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  • Provenance

    Arndt & Partner, Berlin

  • Catalogue Essay

     Central to Yayoi Kusama’s work since the late 1950s has been a proliferating circular motif – either a polka dot or, conversely, the negative space seen when a looped mark is applied to a surface – which the artist first envisioned during childhood hallucinations and which have obsessed her ever since. The rhythmic undulations of painted loops in the present lot lend the work an ‘all-over’ optical field. The viewer is confronted by a dizzying and hypnotic illusion of indeterminate space. The composition is seemingly without beginning, middle or end – signalling the artist’s obsession with repetition as an expression of desire and self-annihilation. Hers is an art of absolute singularity.
    “With the great efforts, and by trading on the endless wilderness that leads to creation, I want to fight my battles to the end with all my might. For this, I can’t afford to waste even a moment. Looking back and realizing that I have spent years of hardships, I am now more determined than ever to struggle even more strenuously with the questions of what is a human being, and what is ‘love’, ‘life’ and ‘death’.” (The artist, in The Present Time of Eternity, exh. cat., Tokyo Modern Art Museum, 26 October – 19 December 2004)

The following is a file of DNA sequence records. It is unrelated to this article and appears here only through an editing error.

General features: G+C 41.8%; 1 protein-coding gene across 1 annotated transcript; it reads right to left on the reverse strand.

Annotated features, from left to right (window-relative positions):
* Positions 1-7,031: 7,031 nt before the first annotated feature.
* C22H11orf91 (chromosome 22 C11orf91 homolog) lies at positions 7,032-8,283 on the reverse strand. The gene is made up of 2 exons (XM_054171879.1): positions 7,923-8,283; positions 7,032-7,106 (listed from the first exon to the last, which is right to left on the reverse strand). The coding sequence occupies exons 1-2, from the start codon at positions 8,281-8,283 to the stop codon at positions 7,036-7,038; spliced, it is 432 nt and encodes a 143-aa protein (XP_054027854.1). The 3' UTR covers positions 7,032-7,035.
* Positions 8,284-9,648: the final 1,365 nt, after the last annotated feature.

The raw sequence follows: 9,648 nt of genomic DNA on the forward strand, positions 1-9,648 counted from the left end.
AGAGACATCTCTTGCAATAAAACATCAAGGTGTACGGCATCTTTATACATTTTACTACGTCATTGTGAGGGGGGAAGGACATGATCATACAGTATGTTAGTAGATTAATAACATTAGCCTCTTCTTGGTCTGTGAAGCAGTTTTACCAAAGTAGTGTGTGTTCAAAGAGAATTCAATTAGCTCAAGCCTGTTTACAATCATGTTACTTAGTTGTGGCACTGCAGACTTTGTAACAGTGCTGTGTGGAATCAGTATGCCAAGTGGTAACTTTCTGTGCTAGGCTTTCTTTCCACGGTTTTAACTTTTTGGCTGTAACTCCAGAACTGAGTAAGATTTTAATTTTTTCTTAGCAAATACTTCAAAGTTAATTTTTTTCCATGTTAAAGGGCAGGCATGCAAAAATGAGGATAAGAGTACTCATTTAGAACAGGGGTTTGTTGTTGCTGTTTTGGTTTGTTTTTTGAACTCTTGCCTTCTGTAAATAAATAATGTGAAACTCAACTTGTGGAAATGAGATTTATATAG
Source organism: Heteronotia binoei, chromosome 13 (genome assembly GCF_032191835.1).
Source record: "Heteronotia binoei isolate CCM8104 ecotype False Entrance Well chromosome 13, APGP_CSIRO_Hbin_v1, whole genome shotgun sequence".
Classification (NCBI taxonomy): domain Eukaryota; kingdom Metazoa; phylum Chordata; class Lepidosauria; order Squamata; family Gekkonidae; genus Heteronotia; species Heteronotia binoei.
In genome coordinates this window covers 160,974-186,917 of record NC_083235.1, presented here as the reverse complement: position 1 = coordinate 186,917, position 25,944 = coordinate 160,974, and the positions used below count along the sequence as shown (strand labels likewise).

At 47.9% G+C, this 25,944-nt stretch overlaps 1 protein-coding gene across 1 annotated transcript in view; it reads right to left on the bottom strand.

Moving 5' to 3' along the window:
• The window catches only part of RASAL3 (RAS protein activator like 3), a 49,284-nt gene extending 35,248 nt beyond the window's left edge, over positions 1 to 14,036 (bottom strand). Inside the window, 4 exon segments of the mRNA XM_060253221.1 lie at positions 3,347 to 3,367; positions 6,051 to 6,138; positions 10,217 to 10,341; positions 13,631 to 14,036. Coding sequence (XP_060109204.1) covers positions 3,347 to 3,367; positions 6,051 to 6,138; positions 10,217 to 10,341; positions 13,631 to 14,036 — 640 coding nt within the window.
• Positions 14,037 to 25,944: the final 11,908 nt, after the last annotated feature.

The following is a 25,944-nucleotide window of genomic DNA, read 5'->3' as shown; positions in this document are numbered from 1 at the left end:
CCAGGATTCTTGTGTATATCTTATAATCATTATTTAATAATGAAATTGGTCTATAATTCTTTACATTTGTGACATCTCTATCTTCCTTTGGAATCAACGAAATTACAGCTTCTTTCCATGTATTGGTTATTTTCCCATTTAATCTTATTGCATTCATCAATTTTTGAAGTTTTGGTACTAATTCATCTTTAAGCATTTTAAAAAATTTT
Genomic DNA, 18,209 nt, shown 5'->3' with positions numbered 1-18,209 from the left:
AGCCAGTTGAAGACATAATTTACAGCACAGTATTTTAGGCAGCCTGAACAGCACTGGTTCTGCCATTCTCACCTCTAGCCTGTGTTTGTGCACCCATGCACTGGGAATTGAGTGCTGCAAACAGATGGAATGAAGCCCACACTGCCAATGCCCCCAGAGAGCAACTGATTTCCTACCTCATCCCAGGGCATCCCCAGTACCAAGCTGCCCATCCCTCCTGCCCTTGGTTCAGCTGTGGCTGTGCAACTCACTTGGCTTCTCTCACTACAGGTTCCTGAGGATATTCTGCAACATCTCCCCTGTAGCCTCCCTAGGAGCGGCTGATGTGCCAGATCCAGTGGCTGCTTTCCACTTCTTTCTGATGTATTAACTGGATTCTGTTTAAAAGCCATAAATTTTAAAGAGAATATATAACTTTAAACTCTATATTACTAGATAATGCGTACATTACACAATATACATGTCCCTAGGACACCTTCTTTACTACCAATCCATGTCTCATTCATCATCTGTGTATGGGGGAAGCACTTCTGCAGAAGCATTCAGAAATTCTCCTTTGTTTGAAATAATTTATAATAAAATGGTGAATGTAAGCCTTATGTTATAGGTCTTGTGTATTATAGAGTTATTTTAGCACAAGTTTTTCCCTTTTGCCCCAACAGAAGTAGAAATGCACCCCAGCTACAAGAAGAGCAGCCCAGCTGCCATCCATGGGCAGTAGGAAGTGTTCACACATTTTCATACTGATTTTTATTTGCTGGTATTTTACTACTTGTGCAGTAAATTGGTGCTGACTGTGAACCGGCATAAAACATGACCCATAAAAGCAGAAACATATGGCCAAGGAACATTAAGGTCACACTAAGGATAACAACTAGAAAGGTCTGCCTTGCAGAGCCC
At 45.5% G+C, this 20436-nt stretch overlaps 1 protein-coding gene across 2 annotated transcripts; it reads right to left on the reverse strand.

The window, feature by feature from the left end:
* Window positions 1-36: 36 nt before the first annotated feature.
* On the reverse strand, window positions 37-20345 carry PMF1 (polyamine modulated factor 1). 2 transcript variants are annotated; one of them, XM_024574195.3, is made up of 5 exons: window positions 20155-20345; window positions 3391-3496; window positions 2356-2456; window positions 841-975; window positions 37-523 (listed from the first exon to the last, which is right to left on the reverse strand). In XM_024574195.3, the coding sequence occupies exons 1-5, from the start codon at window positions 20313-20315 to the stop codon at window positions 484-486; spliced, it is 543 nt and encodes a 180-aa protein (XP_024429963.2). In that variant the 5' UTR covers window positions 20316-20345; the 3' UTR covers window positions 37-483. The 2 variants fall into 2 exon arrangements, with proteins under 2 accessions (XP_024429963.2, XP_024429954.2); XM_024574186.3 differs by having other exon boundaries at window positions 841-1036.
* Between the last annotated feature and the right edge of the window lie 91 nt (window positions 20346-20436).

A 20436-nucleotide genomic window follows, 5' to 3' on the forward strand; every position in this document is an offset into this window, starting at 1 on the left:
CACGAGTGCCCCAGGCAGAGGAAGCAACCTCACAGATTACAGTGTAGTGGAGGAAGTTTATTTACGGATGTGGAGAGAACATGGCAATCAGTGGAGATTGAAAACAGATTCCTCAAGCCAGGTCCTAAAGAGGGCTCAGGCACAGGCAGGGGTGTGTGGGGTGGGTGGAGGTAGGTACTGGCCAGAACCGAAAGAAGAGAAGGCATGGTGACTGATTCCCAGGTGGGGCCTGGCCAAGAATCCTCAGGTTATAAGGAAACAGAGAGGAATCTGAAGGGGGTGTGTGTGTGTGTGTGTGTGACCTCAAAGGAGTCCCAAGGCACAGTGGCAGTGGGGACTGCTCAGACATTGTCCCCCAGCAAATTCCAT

• Artist Biography

    Yayoi Kusama

    Japanese • 1929

    Named "the world's most popular artist" in 2015, it's not hard to see why Yayoi Kusama continues to dazzle contemporary art audiences globally. From her signature polka dots—"fabulous," she calls them—to her mirror-and-light Infinity Rooms, Kusama's multi-dimensional practice of making art elevates the experience of immersion. To neatly pin an artistic movement onto Kusama would be for naught: She melds and transcends the aesthetics and theories of many late twentieth century movements, including Pop Art and Minimalism, without ever taking a singular path. 

    As an octogenarian who still lives—somewhat famously—in a psychiatric institution in Tokyo and steadfastly paints in her immaculate studio every day, Kusama honed her punchy cosmic style in New York City in the 1960s. During this period, she staged avant-garde happenings, which eventually thrust her onto the international stage with a series of groundbreaking exhibitions at the Museum of Modern Art in the 1980s and the 45th Venice Biennale in 1993. She continues to churn out paintings and installations at inspiring speed, exhibiting internationally in nearly every corner of the globe, and maintains a commanding presence on the primary market and at auction. 

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Infinity Nets

Acrylic on canvas.
162.5 x 162.5 (64 x 64 in).
Signed, titled and dated ‘Yayoi Kusama 2005 Infinity-Nets’ on the reverse.

£250,000 - 350,000 

Contemporary Art Evening Sale

13 October 2010